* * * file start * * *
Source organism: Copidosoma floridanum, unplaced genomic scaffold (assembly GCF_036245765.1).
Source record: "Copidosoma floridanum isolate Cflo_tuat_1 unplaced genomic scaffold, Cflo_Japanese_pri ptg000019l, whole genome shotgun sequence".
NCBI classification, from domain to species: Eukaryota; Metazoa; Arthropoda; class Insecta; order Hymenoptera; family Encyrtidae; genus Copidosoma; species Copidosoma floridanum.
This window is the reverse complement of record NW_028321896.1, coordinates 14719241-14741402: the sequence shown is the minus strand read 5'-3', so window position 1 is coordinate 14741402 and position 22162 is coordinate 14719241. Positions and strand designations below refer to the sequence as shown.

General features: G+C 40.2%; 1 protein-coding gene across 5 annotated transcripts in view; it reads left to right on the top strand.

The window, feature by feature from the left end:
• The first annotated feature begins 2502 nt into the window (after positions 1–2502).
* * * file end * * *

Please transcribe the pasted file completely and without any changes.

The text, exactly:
Source organism: Copidosoma floridanum, unplaced genomic scaffold (assembly GCF_036245765.1).
Source record: "Copidosoma floridanum isolate Cflo_tuat_1 unplaced genomic scaffold, Cflo_Japanese_pri ptg000019l, whole genome shotgun sequence".
NCBI classification, from domain to species: Eukaryota; Metazoa; Arthropoda; class Insecta; order Hymenoptera; family Encyrtidae; genus Copidosoma; species Copidosoma floridanum.
This window is the reverse complement of record NW_028321896.1, coordinates 14719241-14741402: the sequence shown is the minus strand read 5'-3', so window position 1 is coordinate 14741402 and position 22162 is coordinate 14719241. Positions and strand designations below refer to the sequence as shown.

General features: G+C 40.2%; 1 protein-coding gene across 5 annotated transcripts in view; it reads left to right on the top strand.

The window, feature by feature from the left end:
• The first annotated feature begins 2502 nt into the window (after positions 1–2502).